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A rendering showing what a proposed arena and pedestrian bridge would look like from Rash Field. (Courtesy Cordish Cos.)
A rendering showing what a proposed arena and pedestrian bridge would look like from Rash Field. (Courtesy Cordish Cos.)

Cordish plan a lot more than just an arena

Cordish Cos. concept for a new development near Harbor East at the Pier 5 and Pier 6 is much more than just a proposal for a new arena.

The $450 million concept involves not only a 15,000-seat arena, but a new outdoor amphitheater, a pedestrian bridge connecting the area to the other side of the Inner Harbor and what the company is calling “a major water feature.”  Cordish Cos. plan to partner with the Paterakis family, who have been the prime movers behind the development of Harbor East, on the project.

“We love our hometown and we see a once-in-a-generation opportunity to create an iconic waterfront arena that would be a game changing project for the City.  Few cities have the opportunity to add landmark venues so it is critical that we maximize these developments,” Blake Cordish, Cordish Cos. vice president, said in a statement emailed to reporters on Friday morning.

Cordish acknowledges  that the project will require some public funding. But he said the subsidies would be limited to incremental new revenues and that because of the project’s location it will allow the developer to maximize arena revenues through such avenues as naming rights and sponsorship that will “minimize the need for public assistance in comparison to lessor profile locations.”

The company intends to pair Adam Gross, of Ayers Saint Gross, and a “world renowned architect” to design “an architectural icon on the waterfront.”

The proposal is likely to set off a lively debate among different development factions over which portion of the city should be the target for development. Some supporters of the traditional downtown are opposed to more development dollars going toward Harbor East and believe that a new arena should remain close to Oriole Park at Camden Yards and M&T Bank Stadium.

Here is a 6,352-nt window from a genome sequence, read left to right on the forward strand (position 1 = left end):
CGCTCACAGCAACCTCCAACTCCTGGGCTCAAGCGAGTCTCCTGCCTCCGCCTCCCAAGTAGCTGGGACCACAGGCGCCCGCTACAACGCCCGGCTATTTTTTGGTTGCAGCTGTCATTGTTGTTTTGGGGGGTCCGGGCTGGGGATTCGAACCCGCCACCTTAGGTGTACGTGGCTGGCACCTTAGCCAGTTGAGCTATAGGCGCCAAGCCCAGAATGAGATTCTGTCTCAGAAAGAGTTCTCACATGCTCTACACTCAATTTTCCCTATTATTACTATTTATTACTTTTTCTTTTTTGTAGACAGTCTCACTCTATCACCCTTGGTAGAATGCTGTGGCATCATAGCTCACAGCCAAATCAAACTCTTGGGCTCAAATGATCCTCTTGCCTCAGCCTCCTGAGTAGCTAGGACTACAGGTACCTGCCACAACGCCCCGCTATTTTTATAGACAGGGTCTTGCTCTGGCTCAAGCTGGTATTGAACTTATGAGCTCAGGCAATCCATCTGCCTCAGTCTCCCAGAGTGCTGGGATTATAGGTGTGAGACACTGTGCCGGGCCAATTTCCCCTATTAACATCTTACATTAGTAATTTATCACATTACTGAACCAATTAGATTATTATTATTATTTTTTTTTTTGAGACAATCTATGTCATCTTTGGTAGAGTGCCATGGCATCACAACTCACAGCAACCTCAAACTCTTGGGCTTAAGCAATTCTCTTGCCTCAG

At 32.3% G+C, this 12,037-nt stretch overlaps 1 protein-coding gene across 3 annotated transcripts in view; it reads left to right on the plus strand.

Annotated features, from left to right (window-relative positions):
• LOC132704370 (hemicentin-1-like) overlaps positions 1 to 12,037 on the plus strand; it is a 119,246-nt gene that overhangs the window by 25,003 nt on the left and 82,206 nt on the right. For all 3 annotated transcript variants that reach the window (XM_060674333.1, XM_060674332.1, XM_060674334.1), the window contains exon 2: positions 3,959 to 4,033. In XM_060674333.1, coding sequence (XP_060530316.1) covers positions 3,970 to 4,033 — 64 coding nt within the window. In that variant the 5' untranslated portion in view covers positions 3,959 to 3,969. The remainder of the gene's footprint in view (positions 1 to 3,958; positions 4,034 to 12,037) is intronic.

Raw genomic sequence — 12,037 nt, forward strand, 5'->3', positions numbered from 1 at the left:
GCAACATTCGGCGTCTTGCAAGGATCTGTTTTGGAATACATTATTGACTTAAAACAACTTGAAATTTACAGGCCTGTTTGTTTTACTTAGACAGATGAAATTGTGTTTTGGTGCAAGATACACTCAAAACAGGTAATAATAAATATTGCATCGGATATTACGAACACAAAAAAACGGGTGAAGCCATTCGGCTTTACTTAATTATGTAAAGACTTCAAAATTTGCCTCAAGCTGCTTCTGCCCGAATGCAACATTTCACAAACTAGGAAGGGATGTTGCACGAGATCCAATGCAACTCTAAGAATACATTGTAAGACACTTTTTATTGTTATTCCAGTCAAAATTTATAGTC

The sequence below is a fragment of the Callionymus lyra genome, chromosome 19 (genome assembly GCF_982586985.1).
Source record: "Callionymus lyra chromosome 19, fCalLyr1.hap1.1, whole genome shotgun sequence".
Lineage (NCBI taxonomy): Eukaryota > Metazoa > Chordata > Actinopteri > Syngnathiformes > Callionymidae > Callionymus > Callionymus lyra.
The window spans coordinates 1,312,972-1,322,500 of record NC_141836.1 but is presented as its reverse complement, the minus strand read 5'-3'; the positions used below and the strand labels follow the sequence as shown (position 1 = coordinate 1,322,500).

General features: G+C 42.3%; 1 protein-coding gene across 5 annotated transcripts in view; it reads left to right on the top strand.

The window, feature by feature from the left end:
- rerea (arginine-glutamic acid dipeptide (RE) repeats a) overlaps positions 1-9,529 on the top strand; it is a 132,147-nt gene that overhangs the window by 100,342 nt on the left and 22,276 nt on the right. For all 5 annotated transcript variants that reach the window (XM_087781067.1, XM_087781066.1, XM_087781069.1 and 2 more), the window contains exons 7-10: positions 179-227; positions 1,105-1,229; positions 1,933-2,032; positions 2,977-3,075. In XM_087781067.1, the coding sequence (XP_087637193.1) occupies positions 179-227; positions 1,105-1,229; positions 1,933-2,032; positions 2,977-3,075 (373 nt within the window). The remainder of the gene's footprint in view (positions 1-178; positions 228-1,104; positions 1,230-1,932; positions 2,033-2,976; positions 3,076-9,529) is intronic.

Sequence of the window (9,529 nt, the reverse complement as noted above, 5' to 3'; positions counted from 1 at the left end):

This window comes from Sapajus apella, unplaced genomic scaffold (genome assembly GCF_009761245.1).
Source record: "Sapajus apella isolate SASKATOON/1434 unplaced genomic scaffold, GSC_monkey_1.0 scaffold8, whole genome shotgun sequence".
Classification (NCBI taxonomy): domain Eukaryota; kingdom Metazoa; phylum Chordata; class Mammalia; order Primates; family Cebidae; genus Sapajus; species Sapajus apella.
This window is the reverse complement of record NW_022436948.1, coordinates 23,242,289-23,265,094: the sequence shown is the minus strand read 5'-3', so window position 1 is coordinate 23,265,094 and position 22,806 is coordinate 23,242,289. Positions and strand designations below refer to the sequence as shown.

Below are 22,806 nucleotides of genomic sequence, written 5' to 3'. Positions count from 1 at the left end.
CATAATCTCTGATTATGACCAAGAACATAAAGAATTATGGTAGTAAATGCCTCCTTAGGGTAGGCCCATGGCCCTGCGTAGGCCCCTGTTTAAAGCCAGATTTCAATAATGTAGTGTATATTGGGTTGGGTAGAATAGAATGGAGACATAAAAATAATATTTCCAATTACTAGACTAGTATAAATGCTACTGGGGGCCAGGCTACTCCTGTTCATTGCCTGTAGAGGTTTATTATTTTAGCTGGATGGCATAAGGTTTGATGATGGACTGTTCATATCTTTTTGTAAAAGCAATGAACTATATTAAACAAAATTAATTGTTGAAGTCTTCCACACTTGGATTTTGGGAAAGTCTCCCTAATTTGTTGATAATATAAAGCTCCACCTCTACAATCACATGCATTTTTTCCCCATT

There would also be hurdles to building the arena near Harbor East because the only mass transit currently serving that area is the financially challenged Charm City Circulator and Maryland Transit Administration buses. Traffic along President Street near the proposed arena site is among some of the most congested in the city. Meanwhile, the current arena is accessible through a variety of mass transit options including Metro and light rail lines.

“We don’t have much to say about the Cordish arena proposal beyond that it’s the latest in a series of ideas floated by developers. At this point, it’s little more than that – an idea,” Michael Evitts, a spokesman for the Downtown Partnership of Baltimore, wrote in an email earlier this week..

Baltimore Development Corp. President William Cole also backed that description of the proposal. He said Cordish Cos. made a more in-depth presentation to the Greater Baltimore Committee’s board, but that he personally has seen a very preliminary concept.

“I think at this point it’s considered a concept … there’s a lot of steps that it would have to go through before I would consider it to be a full blown proposal. It’s a concept — an arena concept,” Cole said.

About Adam Bednar

Adam Bednar covers real estate and development for The Daily Record.

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